Gyroscope Malfunction Forces NASA To Put Hubble Into 'Safe Mode'

  • Gyroscope Malfunction Forces NASA To Put Hubble Into 'Safe Mode'

Gyroscope Malfunction Forces NASA To Put Hubble Into 'Safe Mode'

The Hubble Space Telescope was designed with several redundancies in the instance of inevitable part failure.

Space Telescope in safe mode after gyroscope fails; science operations shut till tests finishedNASA's Hubble Space Telescope has entered safe mode, following the failure of another gyroscope, but its science operations have been suspended, the U.S. space agency said. The Hubble Space Telescope also uses three gyroscopes at a time for "maximum efficiency", but it can also still make scientific observations with one. That particular gyroscope had been glitching for about a year. Even if NASA stated recently, on October 8, that the instrument is expected to be ready to work soon, the astronomical community is still anxious. The mood is upbeat, Wiseman says.

After the recent mechanical failure, controllers have tried to switch to a different gyroscope, but that was found to be malfunctioning.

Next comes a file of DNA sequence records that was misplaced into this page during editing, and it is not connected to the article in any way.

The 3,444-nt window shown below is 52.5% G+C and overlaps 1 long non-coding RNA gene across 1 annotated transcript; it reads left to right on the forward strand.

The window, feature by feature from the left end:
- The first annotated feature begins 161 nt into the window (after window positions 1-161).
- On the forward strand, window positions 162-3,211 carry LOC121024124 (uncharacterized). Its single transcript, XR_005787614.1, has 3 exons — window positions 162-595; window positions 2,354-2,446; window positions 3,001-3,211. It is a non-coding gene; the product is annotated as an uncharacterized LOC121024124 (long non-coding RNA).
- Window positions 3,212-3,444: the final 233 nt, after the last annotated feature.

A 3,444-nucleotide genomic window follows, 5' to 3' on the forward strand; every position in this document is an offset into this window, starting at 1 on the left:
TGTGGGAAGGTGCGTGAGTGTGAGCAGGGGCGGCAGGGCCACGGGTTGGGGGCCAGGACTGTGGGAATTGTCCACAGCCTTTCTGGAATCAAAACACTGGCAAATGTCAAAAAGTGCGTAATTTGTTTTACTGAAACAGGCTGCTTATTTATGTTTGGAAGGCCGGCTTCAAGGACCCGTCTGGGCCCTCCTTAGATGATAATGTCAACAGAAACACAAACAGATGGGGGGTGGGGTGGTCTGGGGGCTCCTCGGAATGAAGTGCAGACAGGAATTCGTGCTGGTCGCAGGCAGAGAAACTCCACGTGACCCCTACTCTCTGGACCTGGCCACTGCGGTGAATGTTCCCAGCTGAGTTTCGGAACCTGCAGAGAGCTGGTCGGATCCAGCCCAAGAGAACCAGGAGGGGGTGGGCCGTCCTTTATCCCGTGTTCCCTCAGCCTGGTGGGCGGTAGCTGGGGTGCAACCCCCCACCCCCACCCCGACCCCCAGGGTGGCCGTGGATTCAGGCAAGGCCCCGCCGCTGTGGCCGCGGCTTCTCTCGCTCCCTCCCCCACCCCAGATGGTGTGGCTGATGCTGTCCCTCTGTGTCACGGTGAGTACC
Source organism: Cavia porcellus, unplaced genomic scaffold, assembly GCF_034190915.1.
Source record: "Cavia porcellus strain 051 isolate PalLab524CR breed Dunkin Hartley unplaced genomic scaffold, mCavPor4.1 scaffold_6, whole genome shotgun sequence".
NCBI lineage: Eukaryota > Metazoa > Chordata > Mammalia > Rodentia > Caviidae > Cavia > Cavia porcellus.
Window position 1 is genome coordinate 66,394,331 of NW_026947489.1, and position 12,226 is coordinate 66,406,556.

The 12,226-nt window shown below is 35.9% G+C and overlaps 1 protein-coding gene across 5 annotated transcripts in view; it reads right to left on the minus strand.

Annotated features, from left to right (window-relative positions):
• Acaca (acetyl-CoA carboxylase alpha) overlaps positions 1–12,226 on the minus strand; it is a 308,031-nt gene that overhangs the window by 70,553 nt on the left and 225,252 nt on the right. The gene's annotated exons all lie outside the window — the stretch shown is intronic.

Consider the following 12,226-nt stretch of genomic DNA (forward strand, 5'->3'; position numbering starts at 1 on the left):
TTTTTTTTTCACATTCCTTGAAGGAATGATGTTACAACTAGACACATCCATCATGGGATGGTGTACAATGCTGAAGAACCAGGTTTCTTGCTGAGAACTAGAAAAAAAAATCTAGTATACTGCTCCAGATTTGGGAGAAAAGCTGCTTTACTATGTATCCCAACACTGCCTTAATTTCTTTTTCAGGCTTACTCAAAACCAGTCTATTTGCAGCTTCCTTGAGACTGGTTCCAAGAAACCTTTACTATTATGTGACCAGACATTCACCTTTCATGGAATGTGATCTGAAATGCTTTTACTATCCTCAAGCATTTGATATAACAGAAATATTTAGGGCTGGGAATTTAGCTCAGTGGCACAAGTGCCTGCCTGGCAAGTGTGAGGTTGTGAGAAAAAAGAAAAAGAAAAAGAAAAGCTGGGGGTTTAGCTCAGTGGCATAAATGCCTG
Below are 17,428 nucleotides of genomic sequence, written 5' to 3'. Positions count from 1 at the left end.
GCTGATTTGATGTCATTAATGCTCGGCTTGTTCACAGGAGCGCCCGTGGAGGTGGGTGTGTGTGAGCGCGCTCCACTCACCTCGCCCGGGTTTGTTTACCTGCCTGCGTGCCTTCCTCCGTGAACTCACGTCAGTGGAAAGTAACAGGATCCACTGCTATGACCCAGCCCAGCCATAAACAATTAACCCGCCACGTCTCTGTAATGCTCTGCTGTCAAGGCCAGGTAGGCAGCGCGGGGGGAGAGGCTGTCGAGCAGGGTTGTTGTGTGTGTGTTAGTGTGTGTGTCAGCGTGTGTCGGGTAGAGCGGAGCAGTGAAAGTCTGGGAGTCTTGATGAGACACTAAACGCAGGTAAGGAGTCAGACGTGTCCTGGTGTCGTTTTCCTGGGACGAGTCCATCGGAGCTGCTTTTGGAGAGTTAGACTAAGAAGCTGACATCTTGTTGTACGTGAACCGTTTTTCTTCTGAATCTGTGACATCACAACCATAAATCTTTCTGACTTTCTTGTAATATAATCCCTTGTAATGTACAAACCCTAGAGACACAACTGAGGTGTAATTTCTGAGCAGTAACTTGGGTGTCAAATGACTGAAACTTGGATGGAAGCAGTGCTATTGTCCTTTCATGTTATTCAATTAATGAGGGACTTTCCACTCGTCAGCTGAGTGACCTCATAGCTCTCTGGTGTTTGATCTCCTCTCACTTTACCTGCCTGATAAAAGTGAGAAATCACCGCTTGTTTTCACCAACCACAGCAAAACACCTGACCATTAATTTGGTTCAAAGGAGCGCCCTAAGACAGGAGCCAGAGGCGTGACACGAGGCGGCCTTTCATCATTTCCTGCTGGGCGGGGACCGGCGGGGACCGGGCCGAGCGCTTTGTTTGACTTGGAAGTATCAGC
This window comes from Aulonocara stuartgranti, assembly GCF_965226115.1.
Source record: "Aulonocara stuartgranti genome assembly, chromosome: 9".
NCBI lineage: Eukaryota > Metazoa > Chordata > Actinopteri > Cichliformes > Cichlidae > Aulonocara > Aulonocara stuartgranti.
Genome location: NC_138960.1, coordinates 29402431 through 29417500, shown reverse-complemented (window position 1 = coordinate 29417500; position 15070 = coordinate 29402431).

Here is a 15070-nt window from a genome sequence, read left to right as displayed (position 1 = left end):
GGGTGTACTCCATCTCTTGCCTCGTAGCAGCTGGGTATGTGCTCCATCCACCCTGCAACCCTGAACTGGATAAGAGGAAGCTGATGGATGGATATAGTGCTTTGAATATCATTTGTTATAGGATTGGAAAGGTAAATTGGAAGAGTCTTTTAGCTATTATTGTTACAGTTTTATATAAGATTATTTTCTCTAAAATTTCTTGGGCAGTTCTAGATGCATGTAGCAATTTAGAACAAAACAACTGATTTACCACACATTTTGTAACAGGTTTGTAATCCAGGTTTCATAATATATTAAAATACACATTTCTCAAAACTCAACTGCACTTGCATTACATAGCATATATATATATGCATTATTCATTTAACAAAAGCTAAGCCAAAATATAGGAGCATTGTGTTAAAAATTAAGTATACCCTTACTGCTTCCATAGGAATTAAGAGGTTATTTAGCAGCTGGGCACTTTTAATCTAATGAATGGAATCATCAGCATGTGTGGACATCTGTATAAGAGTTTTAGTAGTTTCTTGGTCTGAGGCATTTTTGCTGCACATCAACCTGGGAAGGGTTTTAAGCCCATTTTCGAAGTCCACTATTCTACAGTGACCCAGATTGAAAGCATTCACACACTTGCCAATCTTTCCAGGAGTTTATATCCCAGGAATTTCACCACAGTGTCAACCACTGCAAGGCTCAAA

Rachel Osten, the deputy mission head of the spacecraft, shared in a tweet that the team is trying to revive one of the gyros that failed. Its curvature was off by two micrometers, making the images slightly blurry.The telescope soldiered on, despite being the butt of jokes on late-night TV.

The fate of Hubble's explorations relies on whether the space telescope will operate on one gyro or three.

It was only a matter of time before one of the most critical observation instruments that have allowed us to know the Universe better began to give signs of "fatigue".

The telescope is a veteran, according to experts, will be able to work in space for not more than ten years, after which it will probably wind up on the "cemetery of the satellites" in the Pacific ocean.

Launched in 1990, Hubble has had trouble with its gyroscopes before.

"The gyro that failed had been exhibiting end-of-life behavior for approximately a year, and its failure was not unexpected; two other gyros of the same type had already failed", NASA explained in a statement. "This time will come at some point in Hubble's mission, either now or later."Shutting down the third gyroscope was expected to extend Hubble's life by only eight months, until mid-2008". In 2002, astronauts aboard the space shuttle Columbia visited Hubble to replace its solar panels and install new cameras (seen here inside Columbia's cargo bay with the glow of Earth's horizon in the background). Six new gyros were installed during a servicing mission in 2009, three of which have now malfunctioned.